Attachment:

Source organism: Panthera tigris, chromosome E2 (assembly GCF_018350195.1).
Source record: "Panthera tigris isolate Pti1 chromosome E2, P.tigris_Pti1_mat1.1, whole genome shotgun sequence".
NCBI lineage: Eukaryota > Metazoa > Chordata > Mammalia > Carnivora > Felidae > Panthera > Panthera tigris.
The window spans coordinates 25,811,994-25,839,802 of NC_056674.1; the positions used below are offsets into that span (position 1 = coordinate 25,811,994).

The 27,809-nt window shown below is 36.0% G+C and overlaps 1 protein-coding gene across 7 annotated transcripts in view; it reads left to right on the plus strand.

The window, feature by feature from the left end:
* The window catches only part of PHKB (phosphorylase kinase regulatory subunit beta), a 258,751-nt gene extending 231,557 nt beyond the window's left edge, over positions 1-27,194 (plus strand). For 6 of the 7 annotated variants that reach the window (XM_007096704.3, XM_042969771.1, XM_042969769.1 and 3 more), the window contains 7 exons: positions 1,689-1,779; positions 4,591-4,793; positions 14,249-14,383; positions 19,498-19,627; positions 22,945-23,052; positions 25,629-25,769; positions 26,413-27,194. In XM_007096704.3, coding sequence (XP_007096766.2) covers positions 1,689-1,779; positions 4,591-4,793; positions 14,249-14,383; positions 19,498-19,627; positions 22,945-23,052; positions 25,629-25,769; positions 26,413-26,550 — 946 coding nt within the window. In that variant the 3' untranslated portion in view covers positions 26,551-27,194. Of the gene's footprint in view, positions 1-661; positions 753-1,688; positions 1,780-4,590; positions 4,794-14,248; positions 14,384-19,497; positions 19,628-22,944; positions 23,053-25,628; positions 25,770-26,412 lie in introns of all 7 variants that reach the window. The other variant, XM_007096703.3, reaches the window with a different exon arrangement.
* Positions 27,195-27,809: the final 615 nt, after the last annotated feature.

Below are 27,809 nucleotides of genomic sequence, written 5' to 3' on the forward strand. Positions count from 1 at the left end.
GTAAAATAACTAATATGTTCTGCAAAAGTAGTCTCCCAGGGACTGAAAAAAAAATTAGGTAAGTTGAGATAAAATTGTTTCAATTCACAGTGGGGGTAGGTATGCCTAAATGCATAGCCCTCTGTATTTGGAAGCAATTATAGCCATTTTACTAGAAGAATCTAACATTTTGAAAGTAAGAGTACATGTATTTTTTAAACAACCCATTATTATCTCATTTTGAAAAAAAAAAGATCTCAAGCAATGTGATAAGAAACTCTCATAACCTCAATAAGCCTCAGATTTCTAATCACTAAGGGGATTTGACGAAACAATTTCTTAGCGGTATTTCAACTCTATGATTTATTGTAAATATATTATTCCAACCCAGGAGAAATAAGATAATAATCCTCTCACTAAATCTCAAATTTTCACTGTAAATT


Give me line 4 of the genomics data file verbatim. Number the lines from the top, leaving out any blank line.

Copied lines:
The window spans coordinates 25,811,994-25,839,802 of NC_056674.1; the positions used below are offsets into that span (position 1 = coordinate 25,811,994).